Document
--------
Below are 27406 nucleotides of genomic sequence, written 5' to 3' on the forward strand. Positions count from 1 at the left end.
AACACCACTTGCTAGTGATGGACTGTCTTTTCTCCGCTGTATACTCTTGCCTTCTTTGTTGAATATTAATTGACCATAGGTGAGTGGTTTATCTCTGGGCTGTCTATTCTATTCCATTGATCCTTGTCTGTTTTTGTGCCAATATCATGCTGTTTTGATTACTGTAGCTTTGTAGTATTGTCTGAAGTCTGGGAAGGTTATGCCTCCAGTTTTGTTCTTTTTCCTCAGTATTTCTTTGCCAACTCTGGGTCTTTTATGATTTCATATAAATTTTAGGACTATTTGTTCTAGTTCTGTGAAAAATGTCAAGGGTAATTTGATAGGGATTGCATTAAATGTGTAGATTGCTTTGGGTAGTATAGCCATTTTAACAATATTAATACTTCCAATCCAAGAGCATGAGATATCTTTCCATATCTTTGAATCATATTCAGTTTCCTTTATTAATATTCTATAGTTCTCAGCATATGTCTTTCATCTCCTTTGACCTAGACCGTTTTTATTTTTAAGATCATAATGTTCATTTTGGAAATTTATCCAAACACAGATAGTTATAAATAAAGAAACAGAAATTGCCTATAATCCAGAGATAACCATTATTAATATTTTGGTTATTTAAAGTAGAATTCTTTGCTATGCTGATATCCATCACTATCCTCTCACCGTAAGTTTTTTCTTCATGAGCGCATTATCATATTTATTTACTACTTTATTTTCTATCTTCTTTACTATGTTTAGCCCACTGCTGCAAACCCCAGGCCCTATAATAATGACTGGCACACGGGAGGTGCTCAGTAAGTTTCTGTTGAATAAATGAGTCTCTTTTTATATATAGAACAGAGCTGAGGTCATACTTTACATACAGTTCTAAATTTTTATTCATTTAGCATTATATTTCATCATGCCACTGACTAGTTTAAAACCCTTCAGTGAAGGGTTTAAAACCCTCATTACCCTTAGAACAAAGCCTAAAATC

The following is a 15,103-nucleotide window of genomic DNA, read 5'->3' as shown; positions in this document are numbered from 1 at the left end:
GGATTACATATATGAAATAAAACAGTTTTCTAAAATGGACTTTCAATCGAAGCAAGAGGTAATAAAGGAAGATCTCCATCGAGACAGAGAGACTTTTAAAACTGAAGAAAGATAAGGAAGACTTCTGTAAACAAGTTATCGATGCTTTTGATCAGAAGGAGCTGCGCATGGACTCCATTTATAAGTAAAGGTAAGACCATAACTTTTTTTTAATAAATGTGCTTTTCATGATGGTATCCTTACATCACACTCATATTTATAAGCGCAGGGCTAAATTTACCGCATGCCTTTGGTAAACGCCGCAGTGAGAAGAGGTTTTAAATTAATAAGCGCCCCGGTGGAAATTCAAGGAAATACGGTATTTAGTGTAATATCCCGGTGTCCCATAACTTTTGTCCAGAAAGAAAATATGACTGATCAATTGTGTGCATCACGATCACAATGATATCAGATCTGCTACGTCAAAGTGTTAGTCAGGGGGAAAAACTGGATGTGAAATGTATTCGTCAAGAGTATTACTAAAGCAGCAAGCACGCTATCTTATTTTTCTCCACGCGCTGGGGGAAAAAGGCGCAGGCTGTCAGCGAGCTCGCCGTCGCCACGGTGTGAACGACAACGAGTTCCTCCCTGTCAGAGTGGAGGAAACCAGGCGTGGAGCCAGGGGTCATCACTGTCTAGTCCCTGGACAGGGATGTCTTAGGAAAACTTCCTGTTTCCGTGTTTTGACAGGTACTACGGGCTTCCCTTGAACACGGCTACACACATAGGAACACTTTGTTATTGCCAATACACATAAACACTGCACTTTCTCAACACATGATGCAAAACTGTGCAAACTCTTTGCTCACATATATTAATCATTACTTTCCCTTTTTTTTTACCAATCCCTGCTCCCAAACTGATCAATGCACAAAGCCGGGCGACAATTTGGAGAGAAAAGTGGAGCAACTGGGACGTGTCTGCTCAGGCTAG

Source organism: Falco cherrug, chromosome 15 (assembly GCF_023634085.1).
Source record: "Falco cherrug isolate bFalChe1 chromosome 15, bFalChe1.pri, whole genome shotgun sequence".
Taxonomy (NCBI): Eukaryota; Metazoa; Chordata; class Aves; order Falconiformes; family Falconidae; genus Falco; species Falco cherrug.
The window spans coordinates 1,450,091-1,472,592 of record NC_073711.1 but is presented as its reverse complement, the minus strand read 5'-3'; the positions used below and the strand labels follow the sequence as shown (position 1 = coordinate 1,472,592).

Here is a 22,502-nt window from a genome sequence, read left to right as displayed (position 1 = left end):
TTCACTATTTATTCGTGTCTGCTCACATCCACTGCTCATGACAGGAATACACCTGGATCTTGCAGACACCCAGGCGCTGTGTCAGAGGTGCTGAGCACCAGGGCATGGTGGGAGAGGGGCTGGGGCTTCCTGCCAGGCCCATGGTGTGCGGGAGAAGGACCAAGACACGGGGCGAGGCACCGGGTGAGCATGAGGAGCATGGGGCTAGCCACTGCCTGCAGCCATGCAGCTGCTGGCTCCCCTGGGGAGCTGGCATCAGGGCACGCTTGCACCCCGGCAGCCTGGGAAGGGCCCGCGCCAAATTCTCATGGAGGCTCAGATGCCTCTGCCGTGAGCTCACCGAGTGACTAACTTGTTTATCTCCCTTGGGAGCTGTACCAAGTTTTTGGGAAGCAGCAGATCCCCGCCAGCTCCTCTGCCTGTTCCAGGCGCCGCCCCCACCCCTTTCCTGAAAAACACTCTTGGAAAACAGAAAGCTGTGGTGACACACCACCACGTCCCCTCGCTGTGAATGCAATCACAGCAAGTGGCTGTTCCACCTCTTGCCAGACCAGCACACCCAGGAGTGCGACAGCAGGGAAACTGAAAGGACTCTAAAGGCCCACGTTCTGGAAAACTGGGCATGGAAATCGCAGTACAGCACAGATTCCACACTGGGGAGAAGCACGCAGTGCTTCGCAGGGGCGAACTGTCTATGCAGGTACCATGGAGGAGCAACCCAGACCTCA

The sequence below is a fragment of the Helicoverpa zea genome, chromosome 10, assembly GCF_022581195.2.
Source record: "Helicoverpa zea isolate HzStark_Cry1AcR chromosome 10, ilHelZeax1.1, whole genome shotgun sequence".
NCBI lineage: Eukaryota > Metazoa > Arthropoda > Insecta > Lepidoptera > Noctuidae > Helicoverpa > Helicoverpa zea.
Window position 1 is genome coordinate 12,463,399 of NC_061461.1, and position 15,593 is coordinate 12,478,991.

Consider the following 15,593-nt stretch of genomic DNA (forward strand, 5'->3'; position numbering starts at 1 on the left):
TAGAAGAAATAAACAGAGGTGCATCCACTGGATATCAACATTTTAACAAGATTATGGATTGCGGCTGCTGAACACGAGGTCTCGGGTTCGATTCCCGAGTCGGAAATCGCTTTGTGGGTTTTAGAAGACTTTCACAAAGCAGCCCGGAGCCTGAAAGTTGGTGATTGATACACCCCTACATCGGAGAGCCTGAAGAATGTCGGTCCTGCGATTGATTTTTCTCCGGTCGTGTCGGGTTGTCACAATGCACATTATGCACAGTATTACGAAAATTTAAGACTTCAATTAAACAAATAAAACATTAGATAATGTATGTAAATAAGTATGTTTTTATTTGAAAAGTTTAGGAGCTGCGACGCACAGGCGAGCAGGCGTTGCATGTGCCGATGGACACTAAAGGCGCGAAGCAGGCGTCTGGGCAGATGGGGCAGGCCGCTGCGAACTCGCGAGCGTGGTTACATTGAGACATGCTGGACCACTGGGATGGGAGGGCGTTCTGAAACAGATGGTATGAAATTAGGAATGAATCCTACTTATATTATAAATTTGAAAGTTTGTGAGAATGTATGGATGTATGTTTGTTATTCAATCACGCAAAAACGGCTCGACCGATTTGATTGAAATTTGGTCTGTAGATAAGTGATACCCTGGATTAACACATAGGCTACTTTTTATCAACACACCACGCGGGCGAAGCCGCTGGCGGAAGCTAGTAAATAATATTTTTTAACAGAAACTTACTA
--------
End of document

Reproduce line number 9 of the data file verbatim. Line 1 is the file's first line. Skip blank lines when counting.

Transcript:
Here is a 22,502-nt window from a genome sequence, read left to right as displayed (position 1 = left end):